Shrine board grapples with rush of unregistered pilgrims
The Shri Amarnath Shrine Board (SASB), which regulates the annual Amarnath pilgrimage in the Valley, is grappling with the huge rush of unregistered pilgrims once againUpdated: Jul 01, 2013 21:08 IST
The Shri Amarnath Shrine Board (SASB), which regulates the annual Amarnath pilgrimage in the Valley, is grappling with the huge rush of unregistered pilgrims once again.
The unregistered and unscheduled pilgrims continued to pour in the Valley on Monday. The influx of such pilgrims has gone up despite the shrine board setting up 422 registration counters across the country against 174 last year.
"Besides, this year registration commenced three months before the start of the yatra," said Navin K Choudhary, chief executive officer of the SASB, in Srinagar.Last year, more than 100 pilgrims had died. Among the dead were several unregistered and unfit pilgrims. Around 2 lakh pilgrims were registered on-the-spot last year. The Supreme Court took strong note of the tardy arrangements and asked the board to streamline the pilgrimage.
Even as the SC admonished the board, unregistered pilgrims continue to haunt the shrine board. "In view of the significant number of unregistered pilgrims who have arrived ahead of their scheduled date of yatra this year, the divisional administration, Kashmir, in coordination with the shrine board, J&K Bank and directorate of tourism, Kashmir, have established seven counters each at Pantha Chowk, Srinagar, and Tourist Reception Centre (TRC), Nowgam, Srinagar, to facilitate registration," said Choudhary.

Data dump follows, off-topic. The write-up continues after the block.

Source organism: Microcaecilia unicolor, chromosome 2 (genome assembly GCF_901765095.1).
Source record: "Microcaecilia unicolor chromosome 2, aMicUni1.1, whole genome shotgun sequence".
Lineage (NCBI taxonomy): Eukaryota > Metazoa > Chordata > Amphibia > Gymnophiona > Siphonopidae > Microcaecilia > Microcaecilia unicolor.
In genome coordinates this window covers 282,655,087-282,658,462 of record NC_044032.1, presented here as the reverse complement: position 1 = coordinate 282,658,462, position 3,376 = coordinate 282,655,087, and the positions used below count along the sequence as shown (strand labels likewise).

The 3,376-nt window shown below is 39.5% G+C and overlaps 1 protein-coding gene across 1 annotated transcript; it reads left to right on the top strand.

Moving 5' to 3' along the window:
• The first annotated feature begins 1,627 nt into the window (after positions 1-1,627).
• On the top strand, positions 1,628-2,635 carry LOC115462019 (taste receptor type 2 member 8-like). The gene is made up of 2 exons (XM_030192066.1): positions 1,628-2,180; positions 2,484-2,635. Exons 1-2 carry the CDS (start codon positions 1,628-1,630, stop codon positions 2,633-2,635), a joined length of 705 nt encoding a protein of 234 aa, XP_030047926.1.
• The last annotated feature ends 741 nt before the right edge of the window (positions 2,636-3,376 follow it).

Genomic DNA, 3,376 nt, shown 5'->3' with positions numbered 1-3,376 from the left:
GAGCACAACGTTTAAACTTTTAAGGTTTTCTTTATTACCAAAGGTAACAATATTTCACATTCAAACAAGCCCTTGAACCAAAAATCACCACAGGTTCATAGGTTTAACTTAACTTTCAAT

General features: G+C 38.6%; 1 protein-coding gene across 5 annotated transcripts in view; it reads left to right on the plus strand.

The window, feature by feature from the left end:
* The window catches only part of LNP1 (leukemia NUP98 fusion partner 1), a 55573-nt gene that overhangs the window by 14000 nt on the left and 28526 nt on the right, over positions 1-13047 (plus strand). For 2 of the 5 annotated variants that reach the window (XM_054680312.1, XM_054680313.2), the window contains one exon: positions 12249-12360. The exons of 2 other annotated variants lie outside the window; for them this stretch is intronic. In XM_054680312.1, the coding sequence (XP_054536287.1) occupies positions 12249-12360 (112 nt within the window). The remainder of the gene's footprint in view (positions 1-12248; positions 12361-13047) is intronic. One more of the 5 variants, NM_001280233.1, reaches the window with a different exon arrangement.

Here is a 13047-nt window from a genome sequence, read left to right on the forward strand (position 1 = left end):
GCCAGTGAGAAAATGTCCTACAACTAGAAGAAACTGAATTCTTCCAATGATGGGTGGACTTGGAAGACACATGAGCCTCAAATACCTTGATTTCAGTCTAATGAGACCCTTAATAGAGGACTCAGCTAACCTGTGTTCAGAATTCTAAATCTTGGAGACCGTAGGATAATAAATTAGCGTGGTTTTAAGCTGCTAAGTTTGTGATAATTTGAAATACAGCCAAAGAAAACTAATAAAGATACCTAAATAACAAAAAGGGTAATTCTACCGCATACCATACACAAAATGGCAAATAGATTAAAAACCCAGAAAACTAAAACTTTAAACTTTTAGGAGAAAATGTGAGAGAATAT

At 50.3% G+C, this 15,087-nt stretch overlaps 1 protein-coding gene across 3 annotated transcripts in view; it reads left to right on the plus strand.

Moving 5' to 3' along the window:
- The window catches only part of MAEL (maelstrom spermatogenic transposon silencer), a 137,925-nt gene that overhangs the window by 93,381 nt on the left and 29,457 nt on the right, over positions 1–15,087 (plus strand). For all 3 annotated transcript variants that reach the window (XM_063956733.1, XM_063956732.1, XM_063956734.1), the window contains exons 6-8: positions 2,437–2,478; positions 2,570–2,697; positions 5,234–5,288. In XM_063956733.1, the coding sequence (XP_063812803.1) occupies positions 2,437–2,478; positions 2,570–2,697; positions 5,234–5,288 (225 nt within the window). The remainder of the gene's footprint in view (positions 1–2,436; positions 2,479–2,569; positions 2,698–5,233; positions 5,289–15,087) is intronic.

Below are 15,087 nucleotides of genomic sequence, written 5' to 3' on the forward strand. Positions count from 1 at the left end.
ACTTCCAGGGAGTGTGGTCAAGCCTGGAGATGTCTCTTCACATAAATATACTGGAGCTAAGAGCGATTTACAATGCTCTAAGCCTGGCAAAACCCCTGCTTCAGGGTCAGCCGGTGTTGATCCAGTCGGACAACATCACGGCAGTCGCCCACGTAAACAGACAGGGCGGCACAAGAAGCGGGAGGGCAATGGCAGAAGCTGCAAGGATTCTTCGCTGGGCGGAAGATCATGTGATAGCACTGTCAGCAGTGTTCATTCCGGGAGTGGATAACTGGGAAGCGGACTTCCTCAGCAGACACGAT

The board has also opened counters at four places in Jammu. "Pilgrims who have arrived in Jammu without having obtained valid registration should secure registration," said the shrine board CEO.
The board has been consistently making appeals to intending pilgrims to ensure formalities of registration, which include obtaining medical certificates.Choudhary, on Monday, again clarified that no pilgrim will be allowed to go beyond the Nunwan and Baltal base camps in south and north-eastern Kashmir routes.
The board has fixed a ceiling of 7,500 pilgrims a day on each of the two routes. The board, which has set up access control gates on the routes ahead of the base camps, had issued coloured permits for each day of the week to ensure smooth conduct of the pilgrimage.
"The importance of strictly enforcing the board's decision is all the more important in view of the recent Uttarakhand tragedy," said the CEO